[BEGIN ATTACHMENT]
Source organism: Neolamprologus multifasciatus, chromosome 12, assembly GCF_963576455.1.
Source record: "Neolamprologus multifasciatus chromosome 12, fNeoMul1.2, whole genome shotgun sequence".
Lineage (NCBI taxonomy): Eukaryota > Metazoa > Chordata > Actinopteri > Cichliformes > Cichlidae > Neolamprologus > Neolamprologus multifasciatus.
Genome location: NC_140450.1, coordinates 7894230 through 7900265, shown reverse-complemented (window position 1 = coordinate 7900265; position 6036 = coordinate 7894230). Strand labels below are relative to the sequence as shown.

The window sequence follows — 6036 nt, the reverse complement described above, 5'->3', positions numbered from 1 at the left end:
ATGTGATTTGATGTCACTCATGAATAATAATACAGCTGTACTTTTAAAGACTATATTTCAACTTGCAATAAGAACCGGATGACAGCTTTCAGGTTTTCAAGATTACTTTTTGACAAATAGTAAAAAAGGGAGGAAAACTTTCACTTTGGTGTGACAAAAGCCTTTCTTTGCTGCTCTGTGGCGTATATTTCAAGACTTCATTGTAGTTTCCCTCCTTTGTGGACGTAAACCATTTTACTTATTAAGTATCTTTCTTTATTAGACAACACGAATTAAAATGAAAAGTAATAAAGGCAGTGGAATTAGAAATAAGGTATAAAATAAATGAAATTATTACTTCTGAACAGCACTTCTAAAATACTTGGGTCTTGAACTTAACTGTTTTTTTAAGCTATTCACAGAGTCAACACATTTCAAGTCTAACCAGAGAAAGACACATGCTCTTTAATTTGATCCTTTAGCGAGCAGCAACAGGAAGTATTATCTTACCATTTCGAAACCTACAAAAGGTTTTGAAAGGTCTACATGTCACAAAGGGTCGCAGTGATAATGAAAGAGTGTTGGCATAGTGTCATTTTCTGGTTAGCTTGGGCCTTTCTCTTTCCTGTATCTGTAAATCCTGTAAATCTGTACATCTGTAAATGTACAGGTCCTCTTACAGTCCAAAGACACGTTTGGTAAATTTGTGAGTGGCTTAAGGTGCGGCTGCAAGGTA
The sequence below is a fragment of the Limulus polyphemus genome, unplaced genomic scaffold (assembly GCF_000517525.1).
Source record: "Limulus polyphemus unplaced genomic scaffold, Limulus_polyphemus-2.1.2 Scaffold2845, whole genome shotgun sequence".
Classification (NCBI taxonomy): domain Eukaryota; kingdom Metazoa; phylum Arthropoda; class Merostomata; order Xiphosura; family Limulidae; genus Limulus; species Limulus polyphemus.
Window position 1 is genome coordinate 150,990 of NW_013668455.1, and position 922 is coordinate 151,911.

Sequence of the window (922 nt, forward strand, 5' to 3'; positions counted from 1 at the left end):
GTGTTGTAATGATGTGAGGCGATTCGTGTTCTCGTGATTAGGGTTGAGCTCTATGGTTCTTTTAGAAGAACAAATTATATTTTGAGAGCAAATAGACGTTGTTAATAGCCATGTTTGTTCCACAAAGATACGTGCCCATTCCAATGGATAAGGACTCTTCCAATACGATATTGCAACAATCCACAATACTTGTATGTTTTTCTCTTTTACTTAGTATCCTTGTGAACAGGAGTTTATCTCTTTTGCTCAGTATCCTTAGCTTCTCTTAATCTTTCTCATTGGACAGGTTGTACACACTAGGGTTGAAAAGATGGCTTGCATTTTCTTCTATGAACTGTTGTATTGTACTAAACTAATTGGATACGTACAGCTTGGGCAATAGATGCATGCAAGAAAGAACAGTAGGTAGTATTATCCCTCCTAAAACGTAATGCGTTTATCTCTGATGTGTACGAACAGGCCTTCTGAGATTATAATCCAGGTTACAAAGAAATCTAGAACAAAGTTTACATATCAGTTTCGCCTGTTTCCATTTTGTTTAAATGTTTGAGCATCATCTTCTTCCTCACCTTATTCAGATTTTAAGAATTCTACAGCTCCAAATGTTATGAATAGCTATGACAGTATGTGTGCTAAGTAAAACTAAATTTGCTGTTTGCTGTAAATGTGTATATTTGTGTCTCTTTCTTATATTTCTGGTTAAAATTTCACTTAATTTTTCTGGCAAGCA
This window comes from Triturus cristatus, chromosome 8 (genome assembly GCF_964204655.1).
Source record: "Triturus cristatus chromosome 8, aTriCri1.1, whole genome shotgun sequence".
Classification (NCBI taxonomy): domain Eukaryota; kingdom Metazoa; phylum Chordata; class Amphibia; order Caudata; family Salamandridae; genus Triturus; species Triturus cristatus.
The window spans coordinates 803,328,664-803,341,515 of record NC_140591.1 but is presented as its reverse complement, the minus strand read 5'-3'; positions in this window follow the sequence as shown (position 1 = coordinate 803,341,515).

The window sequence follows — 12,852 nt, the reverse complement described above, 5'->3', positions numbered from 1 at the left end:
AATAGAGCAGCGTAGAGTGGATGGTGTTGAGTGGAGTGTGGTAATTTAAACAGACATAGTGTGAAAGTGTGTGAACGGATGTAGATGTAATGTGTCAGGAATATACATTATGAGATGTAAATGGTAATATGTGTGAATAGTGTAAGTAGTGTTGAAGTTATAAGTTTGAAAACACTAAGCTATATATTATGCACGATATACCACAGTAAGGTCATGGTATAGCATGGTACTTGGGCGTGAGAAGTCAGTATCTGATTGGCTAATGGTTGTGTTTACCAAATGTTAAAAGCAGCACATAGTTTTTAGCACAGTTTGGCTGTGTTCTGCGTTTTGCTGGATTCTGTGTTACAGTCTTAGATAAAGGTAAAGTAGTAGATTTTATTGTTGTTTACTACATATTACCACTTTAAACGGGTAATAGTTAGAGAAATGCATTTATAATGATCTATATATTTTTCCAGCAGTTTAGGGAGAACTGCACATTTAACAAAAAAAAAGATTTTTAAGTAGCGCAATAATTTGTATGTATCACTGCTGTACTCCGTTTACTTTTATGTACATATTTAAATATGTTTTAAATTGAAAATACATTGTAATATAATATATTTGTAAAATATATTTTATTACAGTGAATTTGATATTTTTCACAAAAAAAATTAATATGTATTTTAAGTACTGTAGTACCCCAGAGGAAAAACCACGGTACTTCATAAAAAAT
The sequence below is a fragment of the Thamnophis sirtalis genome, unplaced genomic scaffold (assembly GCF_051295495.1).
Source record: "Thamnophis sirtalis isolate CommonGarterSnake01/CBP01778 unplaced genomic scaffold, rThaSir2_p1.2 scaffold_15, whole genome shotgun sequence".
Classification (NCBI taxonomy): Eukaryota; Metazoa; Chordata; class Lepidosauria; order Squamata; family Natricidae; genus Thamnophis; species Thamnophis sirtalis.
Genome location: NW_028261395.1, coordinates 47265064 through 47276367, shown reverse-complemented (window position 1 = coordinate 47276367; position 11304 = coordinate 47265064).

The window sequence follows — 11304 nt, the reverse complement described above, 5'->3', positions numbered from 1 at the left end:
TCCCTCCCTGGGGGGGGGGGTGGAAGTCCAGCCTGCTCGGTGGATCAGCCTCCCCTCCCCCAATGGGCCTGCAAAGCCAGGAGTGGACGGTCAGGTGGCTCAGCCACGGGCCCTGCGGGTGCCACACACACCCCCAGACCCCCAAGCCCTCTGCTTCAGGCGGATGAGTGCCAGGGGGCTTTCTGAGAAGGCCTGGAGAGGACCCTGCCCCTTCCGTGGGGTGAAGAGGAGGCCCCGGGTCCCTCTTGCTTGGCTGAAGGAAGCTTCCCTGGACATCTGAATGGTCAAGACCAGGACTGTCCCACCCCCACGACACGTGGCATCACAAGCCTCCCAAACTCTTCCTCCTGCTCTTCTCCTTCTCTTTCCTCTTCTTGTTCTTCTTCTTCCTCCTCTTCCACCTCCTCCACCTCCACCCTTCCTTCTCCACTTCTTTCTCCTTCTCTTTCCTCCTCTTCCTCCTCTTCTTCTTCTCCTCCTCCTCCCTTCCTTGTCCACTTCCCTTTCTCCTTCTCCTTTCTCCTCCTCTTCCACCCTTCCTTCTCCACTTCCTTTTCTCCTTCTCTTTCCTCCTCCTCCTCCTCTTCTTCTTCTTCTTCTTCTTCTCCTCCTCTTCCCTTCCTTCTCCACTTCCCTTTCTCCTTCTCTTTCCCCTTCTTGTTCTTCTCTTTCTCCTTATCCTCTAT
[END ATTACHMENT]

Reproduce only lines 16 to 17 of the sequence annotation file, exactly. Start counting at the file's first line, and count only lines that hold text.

The window spans coordinates 803,328,664-803,341,515 of record NC_140591.1 but is presented as its reverse complement, the minus strand read 5'-3'; positions in this window follow the sequence as shown (position 1 = coordinate 803,341,515).

The window sequence follows — 12,852 nt, the reverse complement described above, 5'->3', positions numbered from 1 at the left end: